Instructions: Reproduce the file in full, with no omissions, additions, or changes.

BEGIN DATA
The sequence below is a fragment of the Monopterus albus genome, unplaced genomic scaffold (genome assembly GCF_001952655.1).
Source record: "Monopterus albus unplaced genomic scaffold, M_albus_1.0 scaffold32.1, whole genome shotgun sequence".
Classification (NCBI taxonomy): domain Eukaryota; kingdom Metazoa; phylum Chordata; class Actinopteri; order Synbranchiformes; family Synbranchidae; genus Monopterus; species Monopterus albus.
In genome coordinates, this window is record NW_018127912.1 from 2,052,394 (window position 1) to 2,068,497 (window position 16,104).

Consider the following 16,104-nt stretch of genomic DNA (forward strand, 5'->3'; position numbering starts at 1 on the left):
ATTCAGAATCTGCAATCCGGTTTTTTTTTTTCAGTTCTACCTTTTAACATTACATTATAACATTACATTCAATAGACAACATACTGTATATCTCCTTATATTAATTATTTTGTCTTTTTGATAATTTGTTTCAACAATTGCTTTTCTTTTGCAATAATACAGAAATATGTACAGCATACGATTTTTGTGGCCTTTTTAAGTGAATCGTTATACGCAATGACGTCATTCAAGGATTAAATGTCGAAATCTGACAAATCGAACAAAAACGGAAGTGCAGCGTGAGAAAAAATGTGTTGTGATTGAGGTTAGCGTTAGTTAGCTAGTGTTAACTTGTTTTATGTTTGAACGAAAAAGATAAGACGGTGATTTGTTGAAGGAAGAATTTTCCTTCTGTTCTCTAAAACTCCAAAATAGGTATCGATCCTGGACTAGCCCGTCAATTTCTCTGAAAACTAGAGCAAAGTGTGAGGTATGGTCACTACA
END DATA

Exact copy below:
The sequence below is a fragment of the Monopterus albus genome, unplaced genomic scaffold (genome assembly GCF_001952655.1).
Source record: "Monopterus albus unplaced genomic scaffold, M_albus_1.0 scaffold32.1, whole genome shotgun sequence".
Classification (NCBI taxonomy): domain Eukaryota; kingdom Metazoa; phylum Chordata; class Actinopteri; order Synbranchiformes; family Synbranchidae; genus Monopterus; species Monopterus albus.
In genome coordinates, this window is record NW_018127912.1 from 2,052,394 (window position 1) to 2,068,497 (window position 16,104).

Consider the following 16,104-nt stretch of genomic DNA (forward strand, 5'->3'; position numbering starts at 1 on the left):
ATTCAGAATCTGCAATCCGGTTTTTTTTTTTCAGTTCTACCTTTTAACATTACATTATAACATTACATTCAATAGACAACATACTGTATATCTCCTTATATTAATTATTTTGTCTTTTTGATAATTTGTTTCAACAATTGCTTTTCTTTTGCAATAATACAGAAATATGTACAGCATACGATTTTTGTGGCCTTTTTAAGTGAATCGTTATACGCAATGACGTCATTCAAGGATTAAATGTCGAAATCTGACAAATCGAACAAAAACGGAAGTGCAGCGTGAGAAAAAATGTGTTGTGATTGAGGTTAGCGTTAGTTAGCTAGTGTTAACTTGTTTTATGTTTGAACGAAAAAGATAAGACGGTGATTTGTTGAAGGAAGAATTTTCCTTCTGTTCTCTAAAACTCCAAAATAGGTATCGATCCTGGACTAGCCCGTCAATTTCTCTGAAAACTAGAGCAAAGTGTGAGGTATGGTCACTACA